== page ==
Introduction of non-native freshwater fish can certainly be bad

Authors


Dr Daniel Simberloff, Department of Ecology and Evolutionary Biology, University of Tennessee, Knoxville, TN 37996-1610, USA
Tel.: 1-865-974-0849
Fax: 1-865-974-3067
E-mail: dsimberloff@utk.edu

Abstract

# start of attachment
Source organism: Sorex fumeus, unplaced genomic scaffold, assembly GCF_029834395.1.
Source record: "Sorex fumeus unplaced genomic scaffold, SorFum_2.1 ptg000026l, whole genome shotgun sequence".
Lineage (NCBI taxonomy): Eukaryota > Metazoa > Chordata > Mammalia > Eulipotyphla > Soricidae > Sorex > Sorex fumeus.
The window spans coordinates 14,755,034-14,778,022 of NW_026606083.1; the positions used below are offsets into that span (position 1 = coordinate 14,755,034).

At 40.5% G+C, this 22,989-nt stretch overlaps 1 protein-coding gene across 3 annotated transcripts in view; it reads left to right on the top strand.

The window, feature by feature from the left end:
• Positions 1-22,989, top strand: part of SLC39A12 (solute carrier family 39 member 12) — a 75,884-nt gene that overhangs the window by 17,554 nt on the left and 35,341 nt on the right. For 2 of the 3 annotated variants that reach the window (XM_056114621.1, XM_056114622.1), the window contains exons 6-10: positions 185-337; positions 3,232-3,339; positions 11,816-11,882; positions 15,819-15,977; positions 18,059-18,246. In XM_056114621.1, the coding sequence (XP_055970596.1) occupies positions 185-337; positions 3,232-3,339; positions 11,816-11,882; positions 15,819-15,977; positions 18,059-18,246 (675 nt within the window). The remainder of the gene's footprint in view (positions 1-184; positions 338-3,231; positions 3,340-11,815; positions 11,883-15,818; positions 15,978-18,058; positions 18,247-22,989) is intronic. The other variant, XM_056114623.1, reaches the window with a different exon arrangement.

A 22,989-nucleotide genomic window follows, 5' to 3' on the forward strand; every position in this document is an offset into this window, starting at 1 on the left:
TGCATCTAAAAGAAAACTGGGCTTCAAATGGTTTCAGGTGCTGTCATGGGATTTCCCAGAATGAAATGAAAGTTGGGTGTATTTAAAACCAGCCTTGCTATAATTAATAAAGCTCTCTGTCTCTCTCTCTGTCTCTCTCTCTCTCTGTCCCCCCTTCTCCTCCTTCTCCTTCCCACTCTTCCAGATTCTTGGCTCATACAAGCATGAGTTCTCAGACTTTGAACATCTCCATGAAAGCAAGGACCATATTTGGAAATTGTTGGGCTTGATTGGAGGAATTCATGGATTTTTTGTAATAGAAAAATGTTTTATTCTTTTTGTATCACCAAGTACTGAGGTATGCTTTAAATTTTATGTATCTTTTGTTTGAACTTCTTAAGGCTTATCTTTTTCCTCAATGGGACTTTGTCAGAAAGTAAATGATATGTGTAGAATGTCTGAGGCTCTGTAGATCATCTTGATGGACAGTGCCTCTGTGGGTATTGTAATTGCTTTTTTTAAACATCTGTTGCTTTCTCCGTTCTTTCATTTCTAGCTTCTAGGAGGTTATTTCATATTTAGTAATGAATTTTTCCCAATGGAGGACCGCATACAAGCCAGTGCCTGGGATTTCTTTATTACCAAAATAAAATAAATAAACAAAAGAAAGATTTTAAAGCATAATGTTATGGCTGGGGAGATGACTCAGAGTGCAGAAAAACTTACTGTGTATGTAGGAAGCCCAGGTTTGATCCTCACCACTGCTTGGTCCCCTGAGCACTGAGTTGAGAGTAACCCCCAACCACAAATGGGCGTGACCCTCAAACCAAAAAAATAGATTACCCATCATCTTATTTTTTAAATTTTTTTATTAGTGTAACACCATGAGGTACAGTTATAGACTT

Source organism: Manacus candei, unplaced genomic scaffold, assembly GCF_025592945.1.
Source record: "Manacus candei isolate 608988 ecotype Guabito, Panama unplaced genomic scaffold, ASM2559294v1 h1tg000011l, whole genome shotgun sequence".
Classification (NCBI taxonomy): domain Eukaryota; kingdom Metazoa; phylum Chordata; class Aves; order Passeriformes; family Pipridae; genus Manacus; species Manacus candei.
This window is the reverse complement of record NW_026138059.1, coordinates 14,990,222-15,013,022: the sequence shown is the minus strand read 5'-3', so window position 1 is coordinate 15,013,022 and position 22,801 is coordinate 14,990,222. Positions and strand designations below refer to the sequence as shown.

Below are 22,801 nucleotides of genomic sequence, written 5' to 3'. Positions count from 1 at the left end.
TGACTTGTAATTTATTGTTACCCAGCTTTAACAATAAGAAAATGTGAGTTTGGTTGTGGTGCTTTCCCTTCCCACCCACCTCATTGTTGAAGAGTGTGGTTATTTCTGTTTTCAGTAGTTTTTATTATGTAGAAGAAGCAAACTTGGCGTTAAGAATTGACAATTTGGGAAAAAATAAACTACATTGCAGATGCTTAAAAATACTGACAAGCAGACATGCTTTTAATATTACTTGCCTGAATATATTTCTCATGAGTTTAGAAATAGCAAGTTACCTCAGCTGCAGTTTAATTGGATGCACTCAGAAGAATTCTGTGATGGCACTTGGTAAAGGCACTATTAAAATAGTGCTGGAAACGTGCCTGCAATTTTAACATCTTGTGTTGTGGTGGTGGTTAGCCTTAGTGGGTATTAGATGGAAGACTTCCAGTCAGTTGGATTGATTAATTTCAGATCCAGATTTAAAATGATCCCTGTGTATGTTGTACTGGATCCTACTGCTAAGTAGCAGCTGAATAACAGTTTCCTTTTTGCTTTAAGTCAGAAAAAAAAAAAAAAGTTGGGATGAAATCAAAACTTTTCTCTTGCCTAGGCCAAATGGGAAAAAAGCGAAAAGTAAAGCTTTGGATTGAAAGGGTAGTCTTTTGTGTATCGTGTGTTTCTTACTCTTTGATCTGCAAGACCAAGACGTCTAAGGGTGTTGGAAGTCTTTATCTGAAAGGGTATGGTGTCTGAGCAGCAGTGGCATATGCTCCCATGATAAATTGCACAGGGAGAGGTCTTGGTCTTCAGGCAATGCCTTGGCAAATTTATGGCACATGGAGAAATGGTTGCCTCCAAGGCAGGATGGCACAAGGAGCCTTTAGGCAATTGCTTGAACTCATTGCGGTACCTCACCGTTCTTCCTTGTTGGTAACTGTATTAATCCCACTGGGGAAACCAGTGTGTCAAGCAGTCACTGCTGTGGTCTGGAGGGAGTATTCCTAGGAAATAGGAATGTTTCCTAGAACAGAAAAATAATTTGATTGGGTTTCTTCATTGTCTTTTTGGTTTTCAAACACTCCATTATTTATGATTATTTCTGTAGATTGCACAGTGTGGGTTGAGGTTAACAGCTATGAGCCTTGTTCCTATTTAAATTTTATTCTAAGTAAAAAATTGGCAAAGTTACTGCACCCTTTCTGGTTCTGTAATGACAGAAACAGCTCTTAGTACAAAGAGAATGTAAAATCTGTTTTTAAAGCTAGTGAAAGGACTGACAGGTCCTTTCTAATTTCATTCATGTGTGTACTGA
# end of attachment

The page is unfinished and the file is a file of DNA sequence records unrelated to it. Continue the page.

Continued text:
In this paper, we respond to Gozlan’s views of the introduction of freshwater fish, as we strongly disagree with his view and approach. We demonstrate that many real-world examples of freshwater fish introductions have catastrophic ecological consequences. We detail a few noteworthy examples, such as those of the Nile perch, carp, tilapias, catfishes, and the zebra mussel. We discuss within-nation introductions, and we explore several related problems, such as hybridization and spread of pathogens and parasites. We propose that Gozlan’s analysis is biased, as more reliable data on impacts that are already widespread are urgently needed, mainly in the biologically richest areas of the world. Thus, we continue to advocate the precautionary principle, because species introductions, once established, are largely irreversible.

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